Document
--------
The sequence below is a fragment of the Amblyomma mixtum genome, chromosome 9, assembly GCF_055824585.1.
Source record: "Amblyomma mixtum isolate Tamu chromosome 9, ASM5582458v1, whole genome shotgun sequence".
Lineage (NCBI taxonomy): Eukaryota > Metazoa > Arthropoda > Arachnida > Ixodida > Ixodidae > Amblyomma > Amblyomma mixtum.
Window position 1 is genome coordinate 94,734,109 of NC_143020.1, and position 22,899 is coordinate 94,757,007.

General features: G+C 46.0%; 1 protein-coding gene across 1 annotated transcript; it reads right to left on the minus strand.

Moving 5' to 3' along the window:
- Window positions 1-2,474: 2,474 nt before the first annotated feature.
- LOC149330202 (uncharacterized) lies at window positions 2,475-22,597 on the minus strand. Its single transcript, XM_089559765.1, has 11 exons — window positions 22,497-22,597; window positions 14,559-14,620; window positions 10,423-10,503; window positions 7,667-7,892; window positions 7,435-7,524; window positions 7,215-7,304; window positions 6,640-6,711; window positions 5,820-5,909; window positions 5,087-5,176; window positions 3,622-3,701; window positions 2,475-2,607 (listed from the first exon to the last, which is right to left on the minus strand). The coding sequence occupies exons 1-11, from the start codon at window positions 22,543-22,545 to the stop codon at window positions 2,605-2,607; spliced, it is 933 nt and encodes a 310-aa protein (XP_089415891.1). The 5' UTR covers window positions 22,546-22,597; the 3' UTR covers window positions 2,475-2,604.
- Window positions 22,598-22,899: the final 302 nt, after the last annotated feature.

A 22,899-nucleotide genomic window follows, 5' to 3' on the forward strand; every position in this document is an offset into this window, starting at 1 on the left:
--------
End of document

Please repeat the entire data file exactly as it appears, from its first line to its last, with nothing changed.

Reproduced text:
The sequence below is a fragment of the Amblyomma mixtum genome, chromosome 9, assembly GCF_055824585.1.
Source record: "Amblyomma mixtum isolate Tamu chromosome 9, ASM5582458v1, whole genome shotgun sequence".
Lineage (NCBI taxonomy): Eukaryota > Metazoa > Arthropoda > Arachnida > Ixodida > Ixodidae > Amblyomma > Amblyomma mixtum.
Window position 1 is genome coordinate 94,734,109 of NC_143020.1, and position 22,899 is coordinate 94,757,007.

General features: G+C 46.0%; 1 protein-coding gene across 1 annotated transcript; it reads right to left on the minus strand.

Moving 5' to 3' along the window:
- Window positions 1-2,474: 2,474 nt before the first annotated feature.
- LOC149330202 (uncharacterized) lies at window positions 2,475-22,597 on the minus strand. Its single transcript, XM_089559765.1, has 11 exons — window positions 22,497-22,597; window positions 14,559-14,620; window positions 10,423-10,503; window positions 7,667-7,892; window positions 7,435-7,524; window positions 7,215-7,304; window positions 6,640-6,711; window positions 5,820-5,909; window positions 5,087-5,176; window positions 3,622-3,701; window positions 2,475-2,607 (listed from the first exon to the last, which is right to left on the minus strand). The coding sequence occupies exons 1-11, from the start codon at window positions 22,543-22,545 to the stop codon at window positions 2,605-2,607; spliced, it is 933 nt and encodes a 310-aa protein (XP_089415891.1). The 5' UTR covers window positions 22,546-22,597; the 3' UTR covers window positions 2,475-2,604.
- Window positions 22,598-22,899: the final 302 nt, after the last annotated feature.

A 22,899-nucleotide genomic window follows, 5' to 3' on the forward strand; every position in this document is an offset into this window, starting at 1 on the left: